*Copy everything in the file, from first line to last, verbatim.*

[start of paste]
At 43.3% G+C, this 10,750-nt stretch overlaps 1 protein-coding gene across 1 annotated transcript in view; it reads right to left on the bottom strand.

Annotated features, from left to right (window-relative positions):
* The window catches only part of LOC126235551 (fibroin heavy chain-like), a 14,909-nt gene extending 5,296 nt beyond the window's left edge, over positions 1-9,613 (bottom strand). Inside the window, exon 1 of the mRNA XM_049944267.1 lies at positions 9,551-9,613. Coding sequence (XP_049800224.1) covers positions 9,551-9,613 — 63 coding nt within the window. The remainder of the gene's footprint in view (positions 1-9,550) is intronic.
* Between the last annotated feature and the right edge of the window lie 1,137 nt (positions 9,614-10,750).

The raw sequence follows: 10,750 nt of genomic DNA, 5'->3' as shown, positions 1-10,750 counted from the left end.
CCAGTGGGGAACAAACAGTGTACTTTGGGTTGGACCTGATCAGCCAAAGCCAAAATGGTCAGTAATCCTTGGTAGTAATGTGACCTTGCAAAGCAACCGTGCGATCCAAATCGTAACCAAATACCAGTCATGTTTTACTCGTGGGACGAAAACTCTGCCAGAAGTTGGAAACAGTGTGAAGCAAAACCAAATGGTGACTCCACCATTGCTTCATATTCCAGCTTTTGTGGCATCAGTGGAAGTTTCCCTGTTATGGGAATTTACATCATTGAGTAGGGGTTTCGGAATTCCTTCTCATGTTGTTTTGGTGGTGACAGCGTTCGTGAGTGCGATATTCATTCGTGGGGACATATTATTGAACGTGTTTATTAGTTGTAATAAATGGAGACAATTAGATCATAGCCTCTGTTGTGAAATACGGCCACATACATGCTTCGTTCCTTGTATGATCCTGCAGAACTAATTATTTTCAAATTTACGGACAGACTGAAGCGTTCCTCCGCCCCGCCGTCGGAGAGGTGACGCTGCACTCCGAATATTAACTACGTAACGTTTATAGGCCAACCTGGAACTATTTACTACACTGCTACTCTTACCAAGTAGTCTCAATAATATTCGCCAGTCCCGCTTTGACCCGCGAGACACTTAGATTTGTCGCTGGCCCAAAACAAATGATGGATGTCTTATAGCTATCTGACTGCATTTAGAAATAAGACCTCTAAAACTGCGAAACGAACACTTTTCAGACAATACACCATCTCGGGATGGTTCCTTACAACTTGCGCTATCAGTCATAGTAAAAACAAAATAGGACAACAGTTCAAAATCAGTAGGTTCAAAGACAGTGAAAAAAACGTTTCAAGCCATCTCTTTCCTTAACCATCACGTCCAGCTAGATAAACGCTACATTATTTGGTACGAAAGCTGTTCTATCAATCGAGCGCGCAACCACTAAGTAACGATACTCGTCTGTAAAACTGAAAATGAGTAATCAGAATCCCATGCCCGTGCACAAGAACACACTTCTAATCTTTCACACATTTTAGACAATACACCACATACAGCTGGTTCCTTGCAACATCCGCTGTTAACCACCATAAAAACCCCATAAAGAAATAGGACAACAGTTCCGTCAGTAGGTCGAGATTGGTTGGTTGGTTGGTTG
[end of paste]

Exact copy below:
At 43.3% G+C, this 10,750-nt stretch overlaps 1 protein-coding gene across 1 annotated transcript in view; it reads right to left on the bottom strand.

Annotated features, from left to right (window-relative positions):
* The window catches only part of LOC126235551 (fibroin heavy chain-like), a 14,909-nt gene extending 5,296 nt beyond the window's left edge, over positions 1-9,613 (bottom strand). Inside the window, exon 1 of the mRNA XM_049944267.1 lies at positions 9,551-9,613. Coding sequence (XP_049800224.1) covers positions 9,551-9,613 — 63 coding nt within the window. The remainder of the gene's footprint in view (positions 1-9,550) is intronic.
* Between the last annotated feature and the right edge of the window lie 1,137 nt (positions 9,614-10,750).

The raw sequence follows: 10,750 nt of genomic DNA, 5'->3' as shown, positions 1-10,750 counted from the left end.
CCAGTGGGGAACAAACAGTGTACTTTGGGTTGGACCTGATCAGCCAAAGCCAAAATGGTCAGTAATCCTTGGTAGTAATGTGACCTTGCAAAGCAACCGTGCGATCCAAATCGTAACCAAATACCAGTCATGTTTTACTCGTGGGACGAAAACTCTGCCAGAAGTTGGAAACAGTGTGAAGCAAAACCAAATGGTGACTCCACCATTGCTTCATATTCCAGCTTTTGTGGCATCAGTGGAAGTTTCCCTGTTATGGGAATTTACATCATTGAGTAGGGGTTTCGGAATTCCTTCTCATGTTGTTTTGGTGGTGACAGCGTTCGTGAGTGCGATATTCATTCGTGGGGACATATTATTGAACGTGTTTATTAGTTGTAATAAATGGAGACAATTAGATCATAGCCTCTGTTGTGAAATACGGCCACATACATGCTTCGTTCCTTGTATGATCCTGCAGAACTAATTATTTTCAAATTTACGGACAGACTGAAGCGTTCCTCCGCCCCGCCGTCGGAGAGGTGACGCTGCACTCCGAATATTAACTACGTAACGTTTATAGGCCAACCTGGAACTATTTACTACACTGCTACTCTTACCAAGTAGTCTCAATAATATTCGCCAGTCCCGCTTTGACCCGCGAGACACTTAGATTTGTCGCTGGCCCAAAACAAATGATGGATGTCTTATAGCTATCTGACTGCATTTAGAAATAAGACCTCTAAAACTGCGAAACGAACACTTTTCAGACAATACACCATCTCGGGATGGTTCCTTACAACTTGCGCTATCAGTCATAGTAAAAACAAAATAGGACAACAGTTCAAAATCAGTAGGTTCAAAGACAGTGAAAAAAACGTTTCAAGCCATCTCTTTCCTTAACCATCACGTCCAGCTAGATAAACGCTACATTATTTGGTACGAAAGCTGTTCTATCAATCGAGCGCGCAACCACTAAGTAACGATACTCGTCTGTAAAACTGAAAATGAGTAATCAGAATCCCATGCCCGTGCACAAGAACACACTTCTAATCTTTCACACATTTTAGACAATACACCACATACAGCTGGTTCCTTGCAACATCCGCTGTTAACCACCATAAAAACCCCATAAAGAAATAGGACAACAGTTCCGTCAGTAGGTCGAGATTGGTTGGTTGGTTGGTTG